Machhli, India's most photographed tiger, dies at 19 in Ranthambore

India's most famous tiger, fondly known as Machhli breathed her last on Thursday afternoon at Ranthambore National Park in Rajasthan.

FP Staff August 20, 2016 20:02:42 IST
Forest officials and locals at the cremation of India's most famous tigress Machhli. The tigress, photographed by hundreds and loved by thousands, breathed her last on Thursday afternoon at Ranthambore National Park in Rajasthan. Firstpost / Hemraj Meena
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Forest officials and locals at the cremation of India's most famous tigress Machhli. The tigress, photographed by hundreds and loved by thousands, breathed her last on Thursday afternoon at Ranthambore National Park in Rajasthan. Firstpost / Hemraj Meena
Machhli was found starving and laying down on her side in a bamboo patch near the boundary of the park. The Tigress had been sick for the past few weeks and had stopped eating. Firstpost / Hemraj Meena
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Machhli was found starving and laying down on her side in a bamboo patch near the boundary of the park. The Tigress had been sick for the past few weeks and had stopped eating. Firstpost / Hemraj Meena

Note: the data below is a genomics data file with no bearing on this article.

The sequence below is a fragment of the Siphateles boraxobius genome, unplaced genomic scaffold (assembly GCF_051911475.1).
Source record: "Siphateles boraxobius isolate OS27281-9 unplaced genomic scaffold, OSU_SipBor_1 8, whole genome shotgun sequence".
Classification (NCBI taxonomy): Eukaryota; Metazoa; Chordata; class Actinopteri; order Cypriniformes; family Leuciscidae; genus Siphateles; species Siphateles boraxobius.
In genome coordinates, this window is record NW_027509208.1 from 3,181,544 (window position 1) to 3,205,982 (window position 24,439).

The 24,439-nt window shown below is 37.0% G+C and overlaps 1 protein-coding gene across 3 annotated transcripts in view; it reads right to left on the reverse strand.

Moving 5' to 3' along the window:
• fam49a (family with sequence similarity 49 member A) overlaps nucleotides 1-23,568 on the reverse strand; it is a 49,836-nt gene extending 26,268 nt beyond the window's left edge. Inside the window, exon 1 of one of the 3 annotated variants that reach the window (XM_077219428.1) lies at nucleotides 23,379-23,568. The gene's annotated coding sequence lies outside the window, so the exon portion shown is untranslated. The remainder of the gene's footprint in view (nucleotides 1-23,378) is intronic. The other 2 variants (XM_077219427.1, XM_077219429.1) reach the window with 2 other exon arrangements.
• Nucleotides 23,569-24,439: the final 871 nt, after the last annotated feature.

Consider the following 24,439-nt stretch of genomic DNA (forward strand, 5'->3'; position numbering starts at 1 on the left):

The tigress had crossed the average life span of Endangered Royal Bengal tigers who live on average for 10 to 15 years. Firstpost / Hemraj Meena
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The tigress had crossed the average life span of Endangered Royal Bengal tigers who live on average for 10 to 15 years. Firstpost / Hemraj Meena
Hemraj Meena, guide and naturalist at the funeral of Machhli in Ranthambore. The death of the tigress made national headlines in India. Firstpost / Hemraj Meena
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Hemraj Meena, guide and naturalist at the funeral of Machhli in Ranthambore. The death of the tigress made national headlines in India. Firstpost / Hemraj Meena
Machhli's death comes as a massive search continues for another much-loved tiger in the western state of Maharashtra who disappeared from a wildlife sanctuary in April. Firstpost / Hemraj Meena
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Machhli's death comes as a massive search continues for another much-loved tiger in the western state of Maharashtra who disappeared from a wildlife sanctuary in April. Firstpost / Hemraj Meena